CDC Stage 3 immunodeficiency:d CD4 <200 cells/mm3
Moderate HIV-related symptomsc Treatb (AII)
CD4 cell countd 200–499 cells/mm3
Asymptomatic or mild symptomsc and CD4 cell count ≥500 cells/mm3 Treate,f (AI*)
Rating of Recommendations: A = Strong; B = Moderate; C = Optional

Rating of Evidence: I = One or more randomized trials in children† with clinical outcomes and/or validated endpoints; I* = One or more randomized trials in adults with clinical outcomes and/or validated laboratory endpoints with accompanying data in children† from one or more well-designed, nonrandomized trials or observational cohort studies with long-term clinical outcomes; II = One or more well-designed, nonrandomized trials or observational cohort studies in children† with long-term outcomes; II* = One or more well-designed, nonrandomized trials or observational studies in adults with long-term clinical outcomes with accompanying data in children from one or more similar nonrandomized trials or cohort studies with clinical outcome data; III = Expert opinion

Studies that include children or children and adolescents but not studies limited to post-pubertal adolescents
Note: Adherence should be assessed and discussed with children who have HIV and their caregivers before initiation of therapy (AIII).

a Treatment of infants aged ≤2 weeks is complex and an area of active investigation. See Antiretroviral Management of Newborns with Perinatal HIV.
b Within 1–2 weeks, including an expedited discussion on adherence.
c See Table 6 for definitions.
d CD4 cell counts should be confirmed with a second test to meet the treatment criteria before initiation of ART.
e More time can be taken to fully assess and address issues associated with adherence with the caregivers and the child prior to initiating therapy. Patients/caregivers may choose to postpone therapy, and on a case-by-case basis, providers may elect to defer therapy based on clinical and/or psychosocial factors, with close patient monitoring.
f For initiation of ART for adolescents aged ≥13 years and SMR of 4 or 5, see the Adult and Adolescent Guidelines.

Key to Acronyms: ART = antiretroviral therapy; CD4 = CD4 T lymphocyte; CDC = Centers for Disease Control and Prevention; SMR = sexual maturity rating

Infants Younger Than 12 Months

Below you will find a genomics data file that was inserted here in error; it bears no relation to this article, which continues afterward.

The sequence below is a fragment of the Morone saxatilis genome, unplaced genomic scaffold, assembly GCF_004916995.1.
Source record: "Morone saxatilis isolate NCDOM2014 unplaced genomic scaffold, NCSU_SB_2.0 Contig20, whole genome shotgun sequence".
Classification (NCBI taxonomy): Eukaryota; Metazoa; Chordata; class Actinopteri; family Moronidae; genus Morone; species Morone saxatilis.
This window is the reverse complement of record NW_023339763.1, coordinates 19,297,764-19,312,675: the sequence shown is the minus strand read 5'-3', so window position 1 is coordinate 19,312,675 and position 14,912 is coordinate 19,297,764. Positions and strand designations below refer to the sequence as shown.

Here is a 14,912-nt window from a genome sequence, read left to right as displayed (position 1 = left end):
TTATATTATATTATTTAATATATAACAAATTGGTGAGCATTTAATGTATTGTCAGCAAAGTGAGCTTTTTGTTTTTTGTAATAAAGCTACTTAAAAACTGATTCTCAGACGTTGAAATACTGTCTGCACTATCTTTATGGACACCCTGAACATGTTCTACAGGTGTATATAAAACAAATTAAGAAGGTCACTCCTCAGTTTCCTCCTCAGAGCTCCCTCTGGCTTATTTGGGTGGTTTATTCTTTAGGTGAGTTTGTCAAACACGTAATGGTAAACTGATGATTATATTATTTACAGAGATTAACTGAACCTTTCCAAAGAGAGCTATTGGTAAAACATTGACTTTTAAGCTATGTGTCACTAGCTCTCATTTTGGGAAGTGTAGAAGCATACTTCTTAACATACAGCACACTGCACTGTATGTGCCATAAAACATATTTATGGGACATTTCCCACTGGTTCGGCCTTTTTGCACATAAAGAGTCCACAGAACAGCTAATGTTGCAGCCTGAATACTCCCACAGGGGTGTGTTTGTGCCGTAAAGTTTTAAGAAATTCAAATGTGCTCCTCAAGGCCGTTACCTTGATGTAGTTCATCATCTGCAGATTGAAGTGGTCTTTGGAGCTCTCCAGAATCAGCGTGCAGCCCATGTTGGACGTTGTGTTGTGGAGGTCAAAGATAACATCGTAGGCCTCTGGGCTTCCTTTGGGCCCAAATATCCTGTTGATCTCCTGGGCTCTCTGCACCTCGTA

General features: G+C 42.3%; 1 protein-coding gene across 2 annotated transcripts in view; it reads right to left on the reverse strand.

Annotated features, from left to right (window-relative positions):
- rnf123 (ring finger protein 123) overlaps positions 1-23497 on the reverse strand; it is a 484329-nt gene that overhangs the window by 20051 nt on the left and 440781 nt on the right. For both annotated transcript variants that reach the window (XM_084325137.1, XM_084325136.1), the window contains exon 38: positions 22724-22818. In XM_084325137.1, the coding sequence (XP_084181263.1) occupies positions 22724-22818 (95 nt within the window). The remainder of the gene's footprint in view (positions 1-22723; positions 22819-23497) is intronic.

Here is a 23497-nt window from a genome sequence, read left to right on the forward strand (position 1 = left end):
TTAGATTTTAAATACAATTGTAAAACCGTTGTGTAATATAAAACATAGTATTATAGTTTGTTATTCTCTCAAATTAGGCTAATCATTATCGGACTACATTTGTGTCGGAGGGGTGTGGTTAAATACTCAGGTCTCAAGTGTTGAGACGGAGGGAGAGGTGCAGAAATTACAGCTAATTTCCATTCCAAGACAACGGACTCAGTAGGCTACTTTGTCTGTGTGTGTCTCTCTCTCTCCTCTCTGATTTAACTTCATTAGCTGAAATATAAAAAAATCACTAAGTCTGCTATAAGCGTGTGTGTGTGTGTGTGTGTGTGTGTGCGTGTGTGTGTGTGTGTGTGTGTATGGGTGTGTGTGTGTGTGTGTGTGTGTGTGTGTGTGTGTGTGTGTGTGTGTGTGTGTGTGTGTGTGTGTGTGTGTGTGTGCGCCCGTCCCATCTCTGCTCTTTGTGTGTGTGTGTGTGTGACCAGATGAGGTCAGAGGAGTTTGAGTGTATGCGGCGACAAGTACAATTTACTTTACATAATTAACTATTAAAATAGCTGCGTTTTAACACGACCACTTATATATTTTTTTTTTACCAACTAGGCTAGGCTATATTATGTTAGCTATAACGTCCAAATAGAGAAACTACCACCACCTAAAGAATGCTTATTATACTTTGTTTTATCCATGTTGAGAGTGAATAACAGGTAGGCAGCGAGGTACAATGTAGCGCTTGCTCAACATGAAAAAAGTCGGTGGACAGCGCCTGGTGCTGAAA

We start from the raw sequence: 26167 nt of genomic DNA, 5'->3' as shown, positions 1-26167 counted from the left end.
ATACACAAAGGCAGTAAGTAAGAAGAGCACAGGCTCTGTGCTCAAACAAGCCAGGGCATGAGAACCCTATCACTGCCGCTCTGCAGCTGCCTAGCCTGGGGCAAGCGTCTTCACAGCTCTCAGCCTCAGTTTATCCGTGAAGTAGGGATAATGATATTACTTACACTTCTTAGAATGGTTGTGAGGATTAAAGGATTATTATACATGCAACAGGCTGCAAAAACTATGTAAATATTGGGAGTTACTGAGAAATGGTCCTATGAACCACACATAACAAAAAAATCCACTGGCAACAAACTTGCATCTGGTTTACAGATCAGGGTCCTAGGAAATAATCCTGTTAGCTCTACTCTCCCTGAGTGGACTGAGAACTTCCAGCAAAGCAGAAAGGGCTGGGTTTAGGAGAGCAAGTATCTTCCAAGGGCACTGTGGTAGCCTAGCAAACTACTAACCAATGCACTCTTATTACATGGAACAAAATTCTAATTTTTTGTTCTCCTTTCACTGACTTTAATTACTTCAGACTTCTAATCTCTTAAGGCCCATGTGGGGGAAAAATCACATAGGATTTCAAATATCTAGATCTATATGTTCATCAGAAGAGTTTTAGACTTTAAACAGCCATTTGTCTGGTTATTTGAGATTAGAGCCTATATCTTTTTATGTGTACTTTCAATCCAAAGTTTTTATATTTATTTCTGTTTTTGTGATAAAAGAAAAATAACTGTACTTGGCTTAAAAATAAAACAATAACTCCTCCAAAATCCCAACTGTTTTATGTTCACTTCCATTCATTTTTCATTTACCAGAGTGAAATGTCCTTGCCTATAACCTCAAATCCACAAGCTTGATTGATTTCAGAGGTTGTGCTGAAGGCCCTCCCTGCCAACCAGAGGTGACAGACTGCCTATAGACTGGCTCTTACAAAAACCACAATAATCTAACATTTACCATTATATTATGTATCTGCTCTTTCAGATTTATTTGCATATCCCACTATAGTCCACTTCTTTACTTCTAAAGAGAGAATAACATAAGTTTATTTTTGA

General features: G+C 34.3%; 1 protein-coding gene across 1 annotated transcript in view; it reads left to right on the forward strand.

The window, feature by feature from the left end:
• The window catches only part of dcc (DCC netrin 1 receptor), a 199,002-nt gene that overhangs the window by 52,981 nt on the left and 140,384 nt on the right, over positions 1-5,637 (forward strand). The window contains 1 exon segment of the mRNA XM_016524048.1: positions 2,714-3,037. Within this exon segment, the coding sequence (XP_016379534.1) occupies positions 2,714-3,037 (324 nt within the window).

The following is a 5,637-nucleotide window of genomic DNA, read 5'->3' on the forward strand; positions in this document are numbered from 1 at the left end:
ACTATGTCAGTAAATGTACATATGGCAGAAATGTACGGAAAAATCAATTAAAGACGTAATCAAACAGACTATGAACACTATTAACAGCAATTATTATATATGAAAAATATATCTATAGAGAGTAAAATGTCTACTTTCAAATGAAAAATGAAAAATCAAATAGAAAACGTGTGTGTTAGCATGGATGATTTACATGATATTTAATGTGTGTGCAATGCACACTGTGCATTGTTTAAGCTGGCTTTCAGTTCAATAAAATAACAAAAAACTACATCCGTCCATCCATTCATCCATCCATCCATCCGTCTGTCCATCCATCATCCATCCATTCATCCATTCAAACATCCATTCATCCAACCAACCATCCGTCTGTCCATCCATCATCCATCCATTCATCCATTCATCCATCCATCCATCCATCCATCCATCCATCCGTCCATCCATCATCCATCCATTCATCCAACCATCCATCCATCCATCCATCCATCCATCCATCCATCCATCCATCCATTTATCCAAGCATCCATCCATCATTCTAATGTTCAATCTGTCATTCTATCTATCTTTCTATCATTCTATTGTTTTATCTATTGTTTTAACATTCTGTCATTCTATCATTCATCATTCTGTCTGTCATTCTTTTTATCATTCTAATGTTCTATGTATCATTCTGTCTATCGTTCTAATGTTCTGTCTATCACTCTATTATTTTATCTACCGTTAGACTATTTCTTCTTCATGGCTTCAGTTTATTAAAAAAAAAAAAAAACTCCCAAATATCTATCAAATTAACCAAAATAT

The CHER trial, a randomized clinical trial in South Africa, demonstrated that initiating triple-drug ART at ages 6 to 12 weeks in asymptomatic infants with perinatally acquired HIV who had normal CD4 percentages (>25%) resulted in a 75% reduction in early mortality, compared with delaying treatment until the infants met clinical or immune criteria.6 Most of the deaths of the infants in the delayed treatment arm occurred in the first 6 months after study entry. A substudy of this trial also found that infants treated early had significantly better gross motor and neurodevelopmental profiles than those in whom therapy was deferred.16 Additionally, infants treated early had decreased immune activation, greater recovery of CD4 cells, expanded CD4-naive T cells, and retention of innate effector frequencies, resulting in greater immune reconstitution than that achieved with deferred ART.17 Shiau et al. reported that, among two cohorts of South African infants with HIV, those who initiated ART aged <6 months had better sustained viral control after achieving suppression than did infants starting therapy between 6 and 24 months.7 A 2011 surveillance study followed infants with recently diagnosed HIV who were aged <24 months (n = 272, median age: 6.1 months) from five inpatient or outpatient settings in Johannesburg, South Africa. By 6 months post-enrollment, 53 infants (19.5%) had died and 73 infants (27%) were lost to follow-up. Despite these discouraging results, there was a 71% reduction in the 6-month risk of death among the children who initiated ART, and infants identified through routine prevention of perinatal transmission or immunization clinics were five times less likely to die than those diagnosed with HIV during a symptomatic hospital admission.7,18 Because the risk of rapid progression is so high in young infants, and based on the data in young infants from the CHER study, the Panel recommends urgent initiation of therapy (within 1–2 weeks) for all infants aged <12 months regardless of clinical status, CD4 percentage, or viral load (see Box Recommendations above). Before therapy is initiated, it is important to assess, discuss, and address issues associated with adherence with an infant’s caregivers. However, given the high risk of disease progression and mortality in young infants with HIV, it is important to expedite this assessment in infants aged <12 months, and provide increased, intensive follow-up in the first few weeks to support the caregiver. The risk of disease progression is inversely correlated with the age of a child, with the youngest infants at greatest risk of rapid disease progression. Progression to moderate or severe immune suppression is also frequent in older, untreated infants with HIV; by 12 months, approximately 50% of children develop moderate immune suppression and 20% develop severe immune suppression.19 In the HPPMC study meta-analysis, the 1-year risk of AIDS or death was substantially higher in younger children than in older children at any given level of CD4 percentage, particularly for infants younger than 12 months.20 Although the risk of progression is greatest during the first year of life, clinical and laboratory parameters are limited in their ability to determine which young infants are at risk of rapid disease progression. No specific “at-risk” viral or immunologic threshold can be easily identified, and progression of HIV disease and opportunistic infections (OIs) can occur in young infants with normal CD4 cell counts.20